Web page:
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Using Data As a Business Asset for Executives
A good decision with bad data is still a bad decision. So what makes an effective data management strategy and what do you need to achieve success?
Jan 20, 2022
In a recent interview with Enterprise Management 360 (EM360), Syniti CEO Kevin Campbell discussed findings revealed in Syniti’s recent Global Data Management Report. According to this report, only 5% of C-level executives trust their data, despite confirming that they consider it a pivotal business asset.
Why Don’t 95% of Executives Trust Their Data?
According to Campbell, executives typically lack trust in their data due to misleading promises like “dump all your data into a data lake, we’ll run analytics on it, and it’ll be perfect” - only to find out that their data lake quickly turns into a data ocean, which quickly turns into a data swamp. Managing that data soon becomes impossible because users can’t integrate the data, figure out the source, or even govern it.
But as Campbell puts it, “you can't trust [your data] from the outside in, you’ve got to do it from the inside out.” When it comes to putting confidence back in this key business asset, executives and leaders need to know “where the data came from, what’s the trusted source of the data, and how it’s governed,” he explains.
Every Problem is a Data Problem
At Syniti, there’s a saying: “A good decision with bad data is still a bad decision.”
Whether supply-chain, accounting, or inventory-related, leaders don’t truly know what they are basing critical decisions to drive the business on without trust in data.
For example, every business uses data for informing or improving customer relationships and credibility. They spend a lot of time and money acquiring a massive proliferation of customer records and data points within numerous systems and platforms. Still, there’s no clear indication of where that customer information came from or what or who it’s governed by. Without knowing the source, users can't be sure the data will produce the kind of insights trustworthy enough to put in front of a customer.
What Makes an Effective Data Management Strategy?
As revealed in Syniti’s Global Data Management report, 90% of C-level executives assert that data is critical to their company’s success. Despite this, only 23% of C-level executives have implemented a consistent and policy-aligned strategy at scale across their organization.
If access to high-quality, reliable data is critical, why do so many businesses lack an effective data management strategy? While many aren’t sure how to get started, the reality is building a data management strategy can actually be quite...well, manageable.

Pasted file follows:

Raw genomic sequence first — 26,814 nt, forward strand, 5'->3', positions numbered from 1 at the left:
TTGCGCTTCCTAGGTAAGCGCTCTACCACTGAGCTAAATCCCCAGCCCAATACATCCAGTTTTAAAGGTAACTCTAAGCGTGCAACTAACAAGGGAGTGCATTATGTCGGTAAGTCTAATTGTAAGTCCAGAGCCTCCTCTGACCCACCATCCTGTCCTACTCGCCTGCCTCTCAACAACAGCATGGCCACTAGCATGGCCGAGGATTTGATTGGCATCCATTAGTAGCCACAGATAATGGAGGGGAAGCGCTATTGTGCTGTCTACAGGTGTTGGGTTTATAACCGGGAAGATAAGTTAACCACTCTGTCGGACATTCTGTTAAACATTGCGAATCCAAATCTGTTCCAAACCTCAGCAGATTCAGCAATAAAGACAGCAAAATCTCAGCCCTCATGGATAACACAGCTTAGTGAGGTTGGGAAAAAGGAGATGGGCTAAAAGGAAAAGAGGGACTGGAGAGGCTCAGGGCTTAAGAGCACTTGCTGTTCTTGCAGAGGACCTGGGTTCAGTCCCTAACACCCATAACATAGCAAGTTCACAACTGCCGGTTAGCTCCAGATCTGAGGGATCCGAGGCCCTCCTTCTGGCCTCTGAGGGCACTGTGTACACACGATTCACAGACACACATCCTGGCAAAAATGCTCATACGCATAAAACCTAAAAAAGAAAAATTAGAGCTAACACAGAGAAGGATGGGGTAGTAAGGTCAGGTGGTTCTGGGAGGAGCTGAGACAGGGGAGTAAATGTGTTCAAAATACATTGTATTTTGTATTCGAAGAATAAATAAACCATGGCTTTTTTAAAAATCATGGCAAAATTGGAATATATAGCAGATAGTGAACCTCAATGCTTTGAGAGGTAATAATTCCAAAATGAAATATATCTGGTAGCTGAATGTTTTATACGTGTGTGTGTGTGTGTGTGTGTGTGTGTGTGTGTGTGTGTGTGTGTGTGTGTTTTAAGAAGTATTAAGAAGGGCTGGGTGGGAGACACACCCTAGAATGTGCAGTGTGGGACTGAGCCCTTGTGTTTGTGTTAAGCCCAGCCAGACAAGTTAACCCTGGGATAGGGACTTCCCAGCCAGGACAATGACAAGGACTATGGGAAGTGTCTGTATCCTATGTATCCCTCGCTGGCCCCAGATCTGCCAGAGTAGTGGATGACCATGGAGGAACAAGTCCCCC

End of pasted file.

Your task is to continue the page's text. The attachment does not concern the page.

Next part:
An effective data management strategy is essentially comprised of “a thoughtful way to lay out what your data is, classify and/or tier the data as to what’s the most important data, and determine what data is driving the company's decisions," explains Campbell.
Don’t focus on addressing all the data and the various systems within the organization at once. Instead, start first with the most essential elements, then figure out with that data, what the source of the data is, and how it is updated and maintained – in other words, how that data is governed throughout its lifecycle. “Now I can say, I have a foundation, I got a set of data, I know how it’s handled, and now I can go and can be expanded to the rest of the company, Campbell sums up.
Which Tools Should SMBs Consider Adopting and Investing In?
When it comes to managing enterprise data, too many people try to treat it all, do it all, or just hope it will magically get better by piling on new platforms and resources; however, “the most important thing is clean data,” says Campbell.
Whether it’s artificial intelligence, robotics processing, or machine learning (ML), there’s a lot of fascinating new tech that people are eager to utilize. “The problem is that,” Campbell warns, “if your data is bad, you’re still going to get bad answers with that technology.” Before amassing leading, advanced technology, you need quality data before using the tools.
“The first thing is: get the data clean,” says Campbell. Once that is achieved, you can look at solutions that take manual tasks and automate them to save people time. Advances in things like machine learning can basically “train” algorithms over time to make inferences and connections between data that can be pointed out faster than a human. All these techniques are essential for people to look at and can be critical technology to build upon.
How to Action Mergers & Acquisitions with Data
According to Syniti’s Global Data Report, urgent action is needed to deliver the quality of data required to achieve business viability and ensure Mergers & Acquisitions (M&A) success in 2022.
M&A is an important tool for all CEOs. Leaders of business today usually want to increase revenue, decrease cost, or increase compliance. One way to do that is by buying or selling something.
Due to the pandemic and shifts in the market, “we’re predicting huge surges in M&A activity over the next 18 months,” notes Campbell. People are rapidly getting in and out of markets and reshaping how they are delivered, and they’re going to need added capabilities to do that.
At the core of whether M&A projects are successful is data quality. Executives should treat data as another asset you’re buying. When it comes to M&A, ask yourself, “what’s the data that’s associated with that? What’s the quality of that data?” Is it good quality data that you can access, understand, and know who the customers are? Whether you’re looking to make a merger, acquisition, or divestiture work, you have to understand the data and the quality of that data to understand what needs to get done.
Listen to the podcast here: https://em360tech.com/tech-podcasts/bad-data.
For more news and thought leadership from Syniti, visit our blog at blog.syniti.com.